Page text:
Reservoir simulation has been used in this study, employing homogenous and heterogeneous 2D areal and vertical models. Data from the literature are used to define the parameters controlling the physical and chemical functionality of surfactant and polymer (e.g. oil-water interfacial tension, IFT, polymer viscosity and surfactant and polymer adsorption). Assessment is made of the minimum inhibitor concentration (MIC) required to control scale that is predicted to occur due to changes in brine composition induced by the water and chemical flooding processes. The expected retention and release of a phosphonate scale inhibitor during squeeze treatments in the production wells is modelled.
The high viscosity and more stable polymer slug reduces the mixing between the injected and the formation brines, reducing BaSO4 scale precipitation in the formation and delaying the potential scale risk in the producer wellbore compared to normal water flooding. Polymer adsorption causes retardation of the polymer front compared to the sulphate front, accelerating the scale risk in the wellbore. Polymer with low salinity make-up brine and low sulphate concentration not only improves polymer viscosity and enhances recovery, it also delays and reduces the scale risk in the formation and the producer. During surfactant flooding, from an oil recovery perspective, the optimal phase type and salinity can be any of the three microemulsion phase types, depending on the system multiphase parameters. However, the scaling risk can be different to that in the water flooding case, depending on the IFT, ME phase type, the injected salinity and sulphate concentration. In SP flooding, low salinity make-up brine is preferred to enhance oil recovery, and it also delays and reduces scale risk. The impact of the changing brine composition due to ion reactions affected the required MIC values over time. The impact of the MIC and salinity changes on inhibitor retention and release then influences the treatment volumes required to control scale over field life.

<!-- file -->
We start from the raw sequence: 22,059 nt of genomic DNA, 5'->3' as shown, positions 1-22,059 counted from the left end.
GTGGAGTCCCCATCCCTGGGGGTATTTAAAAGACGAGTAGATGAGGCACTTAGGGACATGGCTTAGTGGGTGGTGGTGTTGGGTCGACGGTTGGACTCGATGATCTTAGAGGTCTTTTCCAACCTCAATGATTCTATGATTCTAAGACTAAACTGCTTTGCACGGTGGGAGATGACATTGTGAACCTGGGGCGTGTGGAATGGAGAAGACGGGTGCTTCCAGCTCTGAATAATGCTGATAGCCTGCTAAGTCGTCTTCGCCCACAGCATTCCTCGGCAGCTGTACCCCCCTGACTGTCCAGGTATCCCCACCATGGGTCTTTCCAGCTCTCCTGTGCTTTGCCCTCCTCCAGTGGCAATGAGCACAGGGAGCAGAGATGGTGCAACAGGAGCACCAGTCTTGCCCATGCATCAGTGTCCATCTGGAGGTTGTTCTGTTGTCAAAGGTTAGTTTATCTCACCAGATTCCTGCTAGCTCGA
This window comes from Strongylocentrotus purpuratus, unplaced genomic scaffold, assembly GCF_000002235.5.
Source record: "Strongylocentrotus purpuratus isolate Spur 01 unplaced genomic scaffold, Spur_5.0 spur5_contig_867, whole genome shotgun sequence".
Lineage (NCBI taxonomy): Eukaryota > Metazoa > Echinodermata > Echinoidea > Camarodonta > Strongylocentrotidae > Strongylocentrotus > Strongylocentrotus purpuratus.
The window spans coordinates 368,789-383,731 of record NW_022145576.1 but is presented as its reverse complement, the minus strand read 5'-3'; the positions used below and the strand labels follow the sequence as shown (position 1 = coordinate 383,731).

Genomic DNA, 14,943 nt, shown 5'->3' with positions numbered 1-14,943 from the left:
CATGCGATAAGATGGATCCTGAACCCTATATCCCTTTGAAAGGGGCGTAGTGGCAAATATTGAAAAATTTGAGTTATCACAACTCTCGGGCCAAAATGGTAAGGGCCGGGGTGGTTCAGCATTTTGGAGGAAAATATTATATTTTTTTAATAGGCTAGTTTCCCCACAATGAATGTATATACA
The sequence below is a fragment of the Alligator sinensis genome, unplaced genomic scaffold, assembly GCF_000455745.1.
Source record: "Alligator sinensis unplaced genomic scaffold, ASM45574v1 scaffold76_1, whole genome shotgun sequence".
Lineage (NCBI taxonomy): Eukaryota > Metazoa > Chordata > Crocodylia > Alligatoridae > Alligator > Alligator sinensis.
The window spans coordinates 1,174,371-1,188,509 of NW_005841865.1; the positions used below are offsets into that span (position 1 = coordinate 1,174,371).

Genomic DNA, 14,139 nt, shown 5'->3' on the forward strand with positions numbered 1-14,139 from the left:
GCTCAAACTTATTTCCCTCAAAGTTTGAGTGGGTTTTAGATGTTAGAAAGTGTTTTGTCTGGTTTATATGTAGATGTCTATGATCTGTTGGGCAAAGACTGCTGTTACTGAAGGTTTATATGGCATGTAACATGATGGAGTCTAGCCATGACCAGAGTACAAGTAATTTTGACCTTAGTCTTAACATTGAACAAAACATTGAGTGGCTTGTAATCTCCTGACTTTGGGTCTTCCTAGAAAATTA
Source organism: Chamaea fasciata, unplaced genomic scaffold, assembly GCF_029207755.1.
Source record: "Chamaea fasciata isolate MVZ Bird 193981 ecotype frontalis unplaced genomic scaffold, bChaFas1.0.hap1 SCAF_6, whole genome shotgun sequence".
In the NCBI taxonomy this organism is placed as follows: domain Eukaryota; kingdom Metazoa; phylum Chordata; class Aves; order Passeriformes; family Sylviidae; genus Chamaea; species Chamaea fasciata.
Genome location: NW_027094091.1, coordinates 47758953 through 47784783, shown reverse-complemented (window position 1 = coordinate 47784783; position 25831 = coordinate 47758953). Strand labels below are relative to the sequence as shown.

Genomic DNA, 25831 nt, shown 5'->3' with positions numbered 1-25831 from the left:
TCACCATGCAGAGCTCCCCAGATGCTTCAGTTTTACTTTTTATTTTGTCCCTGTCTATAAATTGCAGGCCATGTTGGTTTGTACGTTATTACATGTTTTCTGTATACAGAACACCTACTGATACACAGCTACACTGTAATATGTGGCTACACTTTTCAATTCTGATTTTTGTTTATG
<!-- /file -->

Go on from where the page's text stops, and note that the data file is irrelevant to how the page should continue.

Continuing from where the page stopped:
The study shows that barium and sulphate co-production and the evolving scale risk depend on the mobility ratio (which is determined by the injected brine and oil viscosities), on the oil-water IFT and on the level of chemical adsorption. The severity of the scale risk is also impacted by the flood techniques utilised, with the extent of reservoir reactions have an effect on the MIC required to control scale and the squeeze treatment volumes required to maintain production after breakthrough.
Rahayyem, Maher (Saudi Aramco) | Mostaghimi, Peyman (School of Minerals and Energy Resources Engineering, The University of New South Wales) | Alzahid, Yara A. (School of Minerals and Energy Resources Engineering, The University of New South Wales) | Halim, Amalia (School of Minerals and Energy Resources Engineering, The University of New South Wales) | Evangelista, Lucas (Biotech Processing Supply, LLC) | Armstrong, Ryan T. (School of Minerals and Energy Resources Engineering, The University of New South Wales)